[3-5] Our Supreme Court of Illinois, in the cases of People v. Blanchett, 33 Ill.2d 527, 212 N.E.2d 97, and People v. Petropoulas, 34 Ill.2d 179, 214 N.E.2d 765, has had recent occasion to interpret articles 111, 114 and 116 of the Code of Criminal Procedure of 1963, including §§ 111-3(a), 114-1(a) (8), and 116-2(b)(1), of c 38, Ill Rev Stats (1963). In Blanchett it was held that a pretrial motion, pursuant to § 114-1(a) (8), to dismiss an indictment for failure to state an offense, and a post-trial motion, pursuant to § 116-2(b) (1), in arrest of judgment for failure of the indictment to state an offense, are sustainable only where the defect in the indictment relates to noncompliance with § 111-3(a)(3), which requires a description of the nature and elements of the offense. Such motions were held not sustainable where the alleged deficiency relates merely to the question of whether the time and place, or date and county, of the alleged offense are stated under § 111-3(a) (4) as definitely as might have been done. The Supreme Court ruled further in Blanchett that the requirements of due process and those of the Code of Criminal Procedure (i.e., c 38, § 111-3(a) (4), Ill Rev Stats) are met, so far as describing the time and place, or date and county, of the alleged offense, if the indictment alleges that the offense charged was committed within the county where the charge is brought, and at a time which falls within the period permitted by the statute of limitations.
Here, although its allegations as to time are broad, the indictment does allege a time within the statute of limitations, and where time is not the essence of, or an element of, the crime charged, this allegation is adequate to sustain the sufficiency of the indictment. People v. Blanchett, supra. This indictment purports to charge but one offense of theft and is therefore not duplicitous. We suggest, as did the Supreme Court in Blanchett, that this is an appropriate case for a motion for bill of particulars under § 111-6, for the purpose of ascertaining the exact time or times of the alleged theft, which would reveal, of course, whether the theft is alleged to have been committed by a single act, or by a series of successive acts comprising one continuous offense.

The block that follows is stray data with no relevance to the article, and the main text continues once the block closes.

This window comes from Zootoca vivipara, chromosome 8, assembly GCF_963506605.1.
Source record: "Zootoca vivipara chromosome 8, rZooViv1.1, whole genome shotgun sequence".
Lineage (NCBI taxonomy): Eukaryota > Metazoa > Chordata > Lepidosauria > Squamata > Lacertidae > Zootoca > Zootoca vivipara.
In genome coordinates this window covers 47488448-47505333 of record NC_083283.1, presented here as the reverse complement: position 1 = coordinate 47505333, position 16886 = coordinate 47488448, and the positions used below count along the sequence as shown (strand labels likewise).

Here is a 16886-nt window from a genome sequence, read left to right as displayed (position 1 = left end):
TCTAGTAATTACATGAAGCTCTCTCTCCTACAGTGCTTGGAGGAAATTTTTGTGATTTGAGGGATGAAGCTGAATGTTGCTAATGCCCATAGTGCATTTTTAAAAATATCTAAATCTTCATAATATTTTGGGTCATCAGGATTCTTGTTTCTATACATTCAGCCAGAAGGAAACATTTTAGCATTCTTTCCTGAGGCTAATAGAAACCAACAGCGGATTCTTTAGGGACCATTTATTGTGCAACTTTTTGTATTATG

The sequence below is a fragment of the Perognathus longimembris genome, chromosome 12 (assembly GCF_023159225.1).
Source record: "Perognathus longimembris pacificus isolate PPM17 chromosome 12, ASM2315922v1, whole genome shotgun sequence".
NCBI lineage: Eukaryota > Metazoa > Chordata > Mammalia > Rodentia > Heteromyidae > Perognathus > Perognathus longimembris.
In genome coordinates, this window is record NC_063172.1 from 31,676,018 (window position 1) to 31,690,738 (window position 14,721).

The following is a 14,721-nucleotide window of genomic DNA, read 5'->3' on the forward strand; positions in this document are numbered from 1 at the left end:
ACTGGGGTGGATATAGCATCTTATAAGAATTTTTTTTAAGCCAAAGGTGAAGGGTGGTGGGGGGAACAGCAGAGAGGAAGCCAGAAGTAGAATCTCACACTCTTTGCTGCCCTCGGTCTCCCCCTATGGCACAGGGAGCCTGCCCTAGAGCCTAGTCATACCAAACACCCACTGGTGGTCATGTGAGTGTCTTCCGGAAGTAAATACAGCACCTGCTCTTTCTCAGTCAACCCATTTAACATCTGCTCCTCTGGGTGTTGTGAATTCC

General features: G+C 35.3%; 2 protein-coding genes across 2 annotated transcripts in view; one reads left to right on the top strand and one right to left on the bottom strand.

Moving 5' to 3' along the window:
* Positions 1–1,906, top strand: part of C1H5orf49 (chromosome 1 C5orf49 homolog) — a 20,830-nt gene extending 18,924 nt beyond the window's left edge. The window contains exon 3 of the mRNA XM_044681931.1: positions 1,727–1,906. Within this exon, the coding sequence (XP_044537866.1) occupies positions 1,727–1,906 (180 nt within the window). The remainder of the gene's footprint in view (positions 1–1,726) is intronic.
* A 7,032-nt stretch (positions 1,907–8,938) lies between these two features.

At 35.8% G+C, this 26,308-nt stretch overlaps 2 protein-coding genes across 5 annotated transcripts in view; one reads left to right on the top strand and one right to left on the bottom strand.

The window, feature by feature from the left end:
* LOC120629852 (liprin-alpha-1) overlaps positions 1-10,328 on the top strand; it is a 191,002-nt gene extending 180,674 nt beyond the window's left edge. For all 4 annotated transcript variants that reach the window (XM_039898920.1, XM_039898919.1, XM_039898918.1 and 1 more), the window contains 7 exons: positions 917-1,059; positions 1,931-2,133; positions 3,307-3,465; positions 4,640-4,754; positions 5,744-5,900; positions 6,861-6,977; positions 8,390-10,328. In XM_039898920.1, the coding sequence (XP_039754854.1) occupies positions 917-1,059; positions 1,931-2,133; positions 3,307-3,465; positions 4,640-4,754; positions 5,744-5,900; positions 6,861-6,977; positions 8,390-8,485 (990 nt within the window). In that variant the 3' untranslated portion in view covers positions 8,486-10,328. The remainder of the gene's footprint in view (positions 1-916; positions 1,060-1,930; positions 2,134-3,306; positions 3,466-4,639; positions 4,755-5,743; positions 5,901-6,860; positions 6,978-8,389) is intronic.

We conclude that the indictment here conforms with the requirements of § 111-3(a), and charges a criminal offense, and that the judgment of the trial court, on the pretrial motion, dismissing the indictment, was erroneous. Accordingly, the judgment of the trial court dismissing the indictment is reversed, and the case is remanded for further proceedings consistent with the opinions expressed herein.
Reversed and remanded.
ALLOY, J., concurs.
STOUDER, J., dissents.
I do not agree with the majority of the court since it is my opinion that the order of the trial court quashing the indictment was proper and its order should be affirmed.